We Are the Youth is photographic journalism project that chronicles the individual stories of LGBT youth in America. The enterprise is a collaboration between award-winning journalist Diana Scholl and photographer Laurel Golio, who set out to create portraits paired with “as told to” interviews in the participants’ own voices that capture the diversity and uniqueness among today’s queer youth.
Since its inception in 2010, We Are the Youth has profiled more than 80 young people from all walks of life and from across the country. Now, what began as a web-based project four years ago is being turned into a stunning new book, released by Space-Made, an alternative media company, in conjunction with Interrupt Magazine. The book will be released in July.
Check out these powerful excerpts from the book, which is available for pre-order now.
Dohyun, Age 19, Atlanta, GA
I come from a very, very traditionalist, conservative Korean family. Growing up, I never knew what gay was. The concept was entirely foreign to me. I actually haven’t come out to most of my family. I’m pretty sure if my dad found out, he’d kick me out. My siblings know, I think, but we never talk about it.
Izabela, Age 19, Lincoln, NE
I’m very into Marilyn Monroe. Yes, she was successful, but she had a lot of brokenness to her. I feel like I just put on a good face but I’m not okay sometimes, so I kind of click with her in that way. Before I went to Boys Town, I’d take pills all the time. I could stop whenever I wanted, but I didn’t want to stop. She had that problem too.
Julius, Age 19, Las Vegas
I was two years old when I came to the United States. My visa expired, and I didn’t know I was undocumented. I only realized once I saw all my friends had their driver’s license, and I couldn’t get one. I’m working on getting my work permit so I can finally work. I don’t let it bring me down whatsoever.
Trevor, Age 20, Montevallo, AL
When I told my mom I was gay, she said, “When you were three years old you put a bra on your head and walked out in my heels and said, “Mama! I want to be a woman.” She always thought I’d be transgender. And now that I’ve been doing drag a little bit she’s like “You’re gonna like it too much. You’re going to want to be a girl.” But I assured her that, no, I don’t want to be a woman.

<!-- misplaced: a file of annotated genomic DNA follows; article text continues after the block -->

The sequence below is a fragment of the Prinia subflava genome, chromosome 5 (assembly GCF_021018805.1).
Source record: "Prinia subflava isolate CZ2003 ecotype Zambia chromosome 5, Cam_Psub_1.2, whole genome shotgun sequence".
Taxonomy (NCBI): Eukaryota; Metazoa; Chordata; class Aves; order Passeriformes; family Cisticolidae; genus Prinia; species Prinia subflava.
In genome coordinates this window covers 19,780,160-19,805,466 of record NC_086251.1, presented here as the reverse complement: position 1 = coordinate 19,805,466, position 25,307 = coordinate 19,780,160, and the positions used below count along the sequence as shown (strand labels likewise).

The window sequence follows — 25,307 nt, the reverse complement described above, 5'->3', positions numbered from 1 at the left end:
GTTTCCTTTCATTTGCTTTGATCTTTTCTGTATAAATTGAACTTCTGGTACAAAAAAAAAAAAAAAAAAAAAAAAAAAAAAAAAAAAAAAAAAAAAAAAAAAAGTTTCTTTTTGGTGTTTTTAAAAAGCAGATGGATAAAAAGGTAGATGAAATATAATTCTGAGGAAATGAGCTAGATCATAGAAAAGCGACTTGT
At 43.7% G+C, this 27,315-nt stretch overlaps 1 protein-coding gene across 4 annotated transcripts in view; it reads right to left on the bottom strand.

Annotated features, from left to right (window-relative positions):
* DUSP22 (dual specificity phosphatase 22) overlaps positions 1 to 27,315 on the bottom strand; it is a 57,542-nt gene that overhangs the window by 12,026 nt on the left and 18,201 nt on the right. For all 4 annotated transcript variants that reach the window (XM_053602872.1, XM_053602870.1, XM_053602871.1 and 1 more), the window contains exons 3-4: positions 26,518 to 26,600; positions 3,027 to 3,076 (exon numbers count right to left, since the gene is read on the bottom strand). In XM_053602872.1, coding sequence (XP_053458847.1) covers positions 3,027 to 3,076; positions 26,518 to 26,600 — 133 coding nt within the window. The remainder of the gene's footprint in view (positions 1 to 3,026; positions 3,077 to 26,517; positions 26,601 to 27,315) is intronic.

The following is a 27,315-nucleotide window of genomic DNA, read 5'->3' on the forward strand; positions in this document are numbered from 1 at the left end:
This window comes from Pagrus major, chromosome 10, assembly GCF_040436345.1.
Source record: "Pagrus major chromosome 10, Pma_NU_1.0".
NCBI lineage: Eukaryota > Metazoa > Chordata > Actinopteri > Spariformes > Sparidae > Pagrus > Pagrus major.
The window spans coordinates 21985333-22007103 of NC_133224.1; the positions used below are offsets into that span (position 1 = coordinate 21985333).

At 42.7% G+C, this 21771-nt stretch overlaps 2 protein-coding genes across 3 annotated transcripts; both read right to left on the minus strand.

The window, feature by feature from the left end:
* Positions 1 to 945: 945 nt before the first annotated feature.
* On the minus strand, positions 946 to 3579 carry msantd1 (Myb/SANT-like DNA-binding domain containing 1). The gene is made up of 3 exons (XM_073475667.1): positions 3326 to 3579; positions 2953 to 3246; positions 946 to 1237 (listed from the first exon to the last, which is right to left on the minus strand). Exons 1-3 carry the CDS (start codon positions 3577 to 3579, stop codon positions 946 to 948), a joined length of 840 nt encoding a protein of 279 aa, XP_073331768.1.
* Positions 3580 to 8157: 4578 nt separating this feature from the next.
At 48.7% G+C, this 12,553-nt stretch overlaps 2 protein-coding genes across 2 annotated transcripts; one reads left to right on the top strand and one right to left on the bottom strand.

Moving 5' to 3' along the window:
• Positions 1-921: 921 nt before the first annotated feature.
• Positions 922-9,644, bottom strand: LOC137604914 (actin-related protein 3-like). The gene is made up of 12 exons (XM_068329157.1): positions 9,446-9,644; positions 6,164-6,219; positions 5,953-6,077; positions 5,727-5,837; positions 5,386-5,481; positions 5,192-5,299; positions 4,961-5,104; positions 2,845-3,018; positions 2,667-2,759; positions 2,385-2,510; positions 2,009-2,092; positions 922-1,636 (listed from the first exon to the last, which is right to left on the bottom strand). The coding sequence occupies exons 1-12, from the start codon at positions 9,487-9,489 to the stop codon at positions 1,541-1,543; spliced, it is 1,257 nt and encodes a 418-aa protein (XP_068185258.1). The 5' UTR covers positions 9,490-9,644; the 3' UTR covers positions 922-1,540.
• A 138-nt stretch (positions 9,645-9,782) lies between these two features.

I feel more comfortable when I’m in drag. I’ve always been more feminine than my male peers. It’s not that I’m transgender or anything, but in the society we live in, I feel more anxious holding hands with my boyfriend as another boy than I do when I’m in drag. When I’m out of drag I dress kind of androgynous, in tight pants and a v-neck t-shirt.
Blake, Age 17, Charlotte, NC
Becoming homecoming king is kind of the only normal teenage dream I’ve had. I was really surprised, though, that I was nominated. I didn’t think it was attainable because I’m trans. But now I feel like I could get it. I’m taking the steps that need to be made for progress among the transgender community. I’m just trying to make the “T” in “LGBT” not so silent.
Braxton, Age 20, Auburn, AL
I highly hold on to my evangelical roots even though they sort of slapped me in the face a little bit. But I grew up believing certain things, and just because I’m gay doesn’t mean they don’t make sense to me anymore.
There are some things I have to rethink and put different spins on. And people will say, “Well, you didn’t think homosexuality was right until you came out of the closet.” Well, I wasn’t open to discovering new things, and this puts the Scripture into a different light.
Carter, Age 19, Oakland, CA
I don’t know what I could do to make me seem gayer. Even last night I was talking to a girl I’ve known for a while. I said something about some girl, and she was like, “Oh, are you bisexual?” She jumped to thinking I was straight to thinking I was bisexual. I’m like, “No, I’m pretty fucking gay.”
Michelle, Age 20, The Bronx, NY
My fiancé and I had a discussion about me dressing up as Michelle. When I told him I wanted to be fully transgender, he said he didn’t want me to have the operation. Tom’s worried about my safety. I would like to start hormones, but I feel like I pass as a woman already. I have man boobs. I’ve had them since I was 11 years old…
Tom is 43. Some of my friends grill me about the age difference. Age isn’t nothing but a number. You’re not going to pass the opportunity for having true love. He is guiding me right now. He loves me no matter what.
Photos and text reprinted with permission from We Are the Youth.